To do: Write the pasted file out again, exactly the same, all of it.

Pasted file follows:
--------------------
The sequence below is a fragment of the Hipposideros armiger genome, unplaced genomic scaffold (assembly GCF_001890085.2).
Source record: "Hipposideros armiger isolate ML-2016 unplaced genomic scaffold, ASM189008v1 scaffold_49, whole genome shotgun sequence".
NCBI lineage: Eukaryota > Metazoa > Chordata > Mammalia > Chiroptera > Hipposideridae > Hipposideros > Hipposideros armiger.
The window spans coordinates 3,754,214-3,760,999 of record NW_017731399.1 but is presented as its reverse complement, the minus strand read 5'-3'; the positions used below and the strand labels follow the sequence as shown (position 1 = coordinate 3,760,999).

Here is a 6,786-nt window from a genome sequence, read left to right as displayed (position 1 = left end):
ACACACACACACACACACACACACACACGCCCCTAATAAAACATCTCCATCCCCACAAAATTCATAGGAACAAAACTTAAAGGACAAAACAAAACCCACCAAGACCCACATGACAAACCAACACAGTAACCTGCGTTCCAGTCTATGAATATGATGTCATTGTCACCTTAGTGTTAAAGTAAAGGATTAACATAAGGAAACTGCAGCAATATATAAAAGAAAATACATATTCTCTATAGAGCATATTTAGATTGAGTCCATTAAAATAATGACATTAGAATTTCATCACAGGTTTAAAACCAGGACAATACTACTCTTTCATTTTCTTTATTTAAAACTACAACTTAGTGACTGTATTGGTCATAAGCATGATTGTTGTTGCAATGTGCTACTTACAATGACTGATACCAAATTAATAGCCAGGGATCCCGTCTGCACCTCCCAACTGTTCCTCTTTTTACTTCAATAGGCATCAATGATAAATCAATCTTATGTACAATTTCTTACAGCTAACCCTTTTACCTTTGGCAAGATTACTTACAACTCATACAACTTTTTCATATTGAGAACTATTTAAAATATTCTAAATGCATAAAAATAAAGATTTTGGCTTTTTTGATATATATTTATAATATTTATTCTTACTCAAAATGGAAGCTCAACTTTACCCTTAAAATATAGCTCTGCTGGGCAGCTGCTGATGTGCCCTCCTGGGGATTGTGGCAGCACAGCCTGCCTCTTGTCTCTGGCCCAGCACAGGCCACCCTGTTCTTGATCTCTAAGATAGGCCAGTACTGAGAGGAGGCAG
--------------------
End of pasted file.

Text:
The sequence below is a fragment of the Hipposideros armiger genome, unplaced genomic scaffold (assembly GCF_001890085.2).
Source record: "Hipposideros armiger isolate ML-2016 unplaced genomic scaffold, ASM189008v1 scaffold_49, whole genome shotgun sequence".
NCBI lineage: Eukaryota > Metazoa > Chordata > Mammalia > Chiroptera > Hipposideridae > Hipposideros > Hipposideros armiger.
The window spans coordinates 3,754,214-3,760,999 of record NW_017731399.1 but is presented as its reverse complement, the minus strand read 5'-3'; the positions used below and the strand labels follow the sequence as shown (position 1 = coordinate 3,760,999).

Here is a 6,786-nt window from a genome sequence, read left to right as displayed (position 1 = left end):
ACACACACACACACACACACACACACACGCCCCTAATAAAACATCTCCATCCCCACAAAATTCATAGGAACAAAACTTAAAGGACAAAACAAAACCCACCAAGACCCACATGACAAACCAACACAGTAACCTGCGTTCCAGTCTATGAATATGATGTCATTGTCACCTTAGTGTTAAAGTAAAGGATTAACATAAGGAAACTGCAGCAATATATAAAAGAAAATACATATTCTCTATAGAGCATATTTAGATTGAGTCCATTAAAATAATGACATTAGAATTTCATCACAGGTTTAAAACCAGGACAATACTACTCTTTCATTTTCTTTATTTAAAACTACAACTTAGTGACTGTATTGGTCATAAGCATGATTGTTGTTGCAATGTGCTACTTACAATGACTGATACCAAATTAATAGCCAGGGATCCCGTCTGCACCTCCCAACTGTTCCTCTTTTTACTTCAATAGGCATCAATGATAAATCAATCTTATGTACAATTTCTTACAGCTAACCCTTTTACCTTTGGCAAGATTACTTACAACTCATACAACTTTTTCATATTGAGAACTATTTAAAATATTCTAAATGCATAAAAATAAAGATTTTGGCTTTTTTGATATATATTTATAATATTTATTCTTACTCAAAATGGAAGCTCAACTTTACCCTTAAAATATAGCTCTGCTGGGCAGCTGCTGATGTGCCCTCCTGGGGATTGTGGCAGCACAGCCTGCCTCTTGTCTCTGGCCCAGCACAGGCCACCCTGTTCTTGATCTCTAAGATAGGCCAGTACTGAGAGGAGGCAG